Then the king went to his palace, and passed the night fasting: neither were instruments of music brought before him: and his sleep went from him. 19Then the king arose very early in the morning, and went in haste unto the den of lions..
Darius' concern for the law was evident by his complete and well-documented execution of it as he placed Daniel in the den of lions. His concern for Daniel is also quite evident by the king's experience during Daniel's incarceration. Darius spent a sleepless night, worried for the life of Daniel. He spent his night fasting, and rejecting any form of entertainment or distraction. This may be seen as a pagan equivalent of fasting and prayer. Darius did not have faith in God, nor did this circumstance bring him to a point of faith. As soon as possible following the rising of the sun, Darius personally went to the den with the hope of finding Daniel alive.
And when he came to the den, he cried with a lamentable voice unto Daniel: and the king spake and said to Daniel, O Daniel, servant of the living God, is thy God, whom thou servest continually, able to deliver thee from the lions? .
Darius immediately opened the den, and with a voice that was filled with grief and concern, spoke to Daniel. Darius did not shout, "Daniel, are you alive?" Darius knew that Daniel's only hope for survival was to have been miraculously saved by the God who Daniel had so faithfully served. Though Darius did not yet put any real belief in Daniel's God, he spoke of Him as "the Living God," an allusion to the possibility in his own mind that Daniel's God was indeed, real and living. There is no doubt that Darius sincerely hoped that this was true.
Then said Daniel unto the king, O king, live for ever. 22My God hath sent his angel, and hath shut the lions’ mouths, that they have not hurt me: forasmuch as before him innocency was found in me; and also before thee, O king, have I done no hurt. 23Then was the king exceeding glad for him, and commanded that they should take Daniel up out of the den. So Daniel was taken up out of the den, and no manner of hurt was found upon him, because he believed in his God.
Much to the king's relief, Daniel responded. Despite the critical nature of Daniel's circumstance, Daniel remained true to his own character as he first demonstrated respect for the king and then proclaimed immediately that God had intervened on his behalf. He also told Darius the reason for his salvation: though he had been thrown into the den of lions for breaking the decree, Daniel had done nothing wrong either against God or against the king. With the decree faithfully executed, Darius had Daniel immediately removed from the den, and upon inspection of this man of about 83 years, found no injury of any kind. Like the three who were saved from the furnace of Nebuchadnezzar, Daniel was likewise miraculously saved because of his uncompromised faith in God.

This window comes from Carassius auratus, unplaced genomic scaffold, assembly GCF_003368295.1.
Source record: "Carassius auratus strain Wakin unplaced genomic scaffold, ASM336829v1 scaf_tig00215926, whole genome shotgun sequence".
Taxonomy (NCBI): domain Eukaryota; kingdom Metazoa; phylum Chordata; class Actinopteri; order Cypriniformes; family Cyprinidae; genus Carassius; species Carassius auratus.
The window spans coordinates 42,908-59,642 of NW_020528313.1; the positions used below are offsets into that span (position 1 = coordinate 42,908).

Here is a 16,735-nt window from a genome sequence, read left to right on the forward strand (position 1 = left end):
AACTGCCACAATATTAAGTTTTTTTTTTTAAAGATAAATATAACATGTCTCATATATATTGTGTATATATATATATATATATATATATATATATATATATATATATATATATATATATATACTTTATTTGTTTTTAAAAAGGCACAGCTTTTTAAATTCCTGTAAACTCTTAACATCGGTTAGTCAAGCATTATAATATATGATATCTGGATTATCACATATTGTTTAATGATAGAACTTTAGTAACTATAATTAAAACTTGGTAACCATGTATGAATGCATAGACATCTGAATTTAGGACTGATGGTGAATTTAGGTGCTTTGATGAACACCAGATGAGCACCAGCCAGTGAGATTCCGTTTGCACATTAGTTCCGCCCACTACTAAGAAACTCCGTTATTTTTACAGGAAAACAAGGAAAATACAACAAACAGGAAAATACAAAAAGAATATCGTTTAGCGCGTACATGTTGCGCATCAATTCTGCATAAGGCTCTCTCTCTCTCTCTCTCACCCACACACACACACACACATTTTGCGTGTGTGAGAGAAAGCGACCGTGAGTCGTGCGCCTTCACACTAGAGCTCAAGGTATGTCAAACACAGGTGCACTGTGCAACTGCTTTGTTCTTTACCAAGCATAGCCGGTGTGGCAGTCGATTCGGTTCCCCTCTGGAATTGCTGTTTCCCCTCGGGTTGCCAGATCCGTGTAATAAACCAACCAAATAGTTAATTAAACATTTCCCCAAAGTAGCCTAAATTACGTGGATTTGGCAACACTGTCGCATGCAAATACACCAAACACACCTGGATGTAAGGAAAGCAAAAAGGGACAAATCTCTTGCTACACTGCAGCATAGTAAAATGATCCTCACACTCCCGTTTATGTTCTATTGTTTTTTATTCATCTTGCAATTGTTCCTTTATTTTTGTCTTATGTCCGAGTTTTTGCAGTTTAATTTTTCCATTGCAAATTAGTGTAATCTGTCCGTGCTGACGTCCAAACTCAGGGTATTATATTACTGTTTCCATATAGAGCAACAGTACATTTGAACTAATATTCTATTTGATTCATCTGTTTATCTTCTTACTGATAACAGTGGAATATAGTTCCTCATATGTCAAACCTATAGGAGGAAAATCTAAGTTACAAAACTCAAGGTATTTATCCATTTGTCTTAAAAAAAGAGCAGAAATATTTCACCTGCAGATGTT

And the king commanded, and they brought those men which had accused Daniel, and they cast them into the den of lions, them, their children, and their wives; and the lions had the mastery of them, and brake all their bones in pieces or ever they came at the bottom of the den.
Now, with the decree executed, Darius was free to deal with his unjust administrators who had despised him by their obvious conspiracy to kill Darius' most trusted administrator. Darius' response sounds harsh, but is typical for ancient kings. As the king, Darius has the authority to condemn one to death without the need for any judge or jury. Darius felt that an appropriate sentence would be the same one that they imposed upon Daniel. Though the killing of their families may sound unjust, it was also an accepted practice, and there are several examples of similar judgments in scripture. The purpose for this judgment is to avoid any incident of revenge by the condemned prisoner's family.
Were the lion's hungry? Though the wording of the KJV is a little archaic, it is clear that the lions devoured all of those cast into the den before their bodies even reached its floor. The miracle of Daniel's salvation is further demonstrated by this event.
Then king Darius wrote unto all people, nations, and languages, that dwell in all the earth; Peace be multiplied unto you. 26I make a decree, That in every dominion of my kingdom men tremble and fear before the God of Daniel: for he is the living God, and stedfast for ever, and his kingdom that which shall not be destroyed, and his dominion shall be even unto the end. 27He delivereth and rescueth, and he worketh signs and wonders in heaven and in earth, who hath delivered Daniel from the power of the lions. 28So this Daniel prospered in the reign of Darius, and in the reign of Cyrus the Persian.
The news of Daniel's deliverance from the den of lions became known throughout the region when Darius published a decree that all within his dominion would recognize with reverence the living God of Daniel. Nebuchadnezzar made a similar decree when Daniel's friends were saved from the furnace.
It is amazing to consider the positive impact that one single man has made for the kingdom of God through one simple contribution: uncompromised faith. When one maintains one's faith without compromise, the result is a godly life that is characterized by integrity, conviction, and wisdom. Daniel was, and still is, respected by both those who loved God, and those who did not know Him. Kings held Daniel in high regard because of his trustworthiness and wisdom, granting to him positions of honor and responsibility. They found in Daniel a strength and courage that they could not understand, traits that we understand came from Daniel's confidence in God to protect and sustain him.
To children, the story of Daniel and the Lion's Den, is a cute and wonderful story. However, the message that comes out of this true event reaches deep to the heart as it demonstrates the definition of a man who is worthy of honor and respect: a man who loves God with all his heart, all his mind, and all his strength, expressing that love with a prayer-filled, full and confident dependence upon God.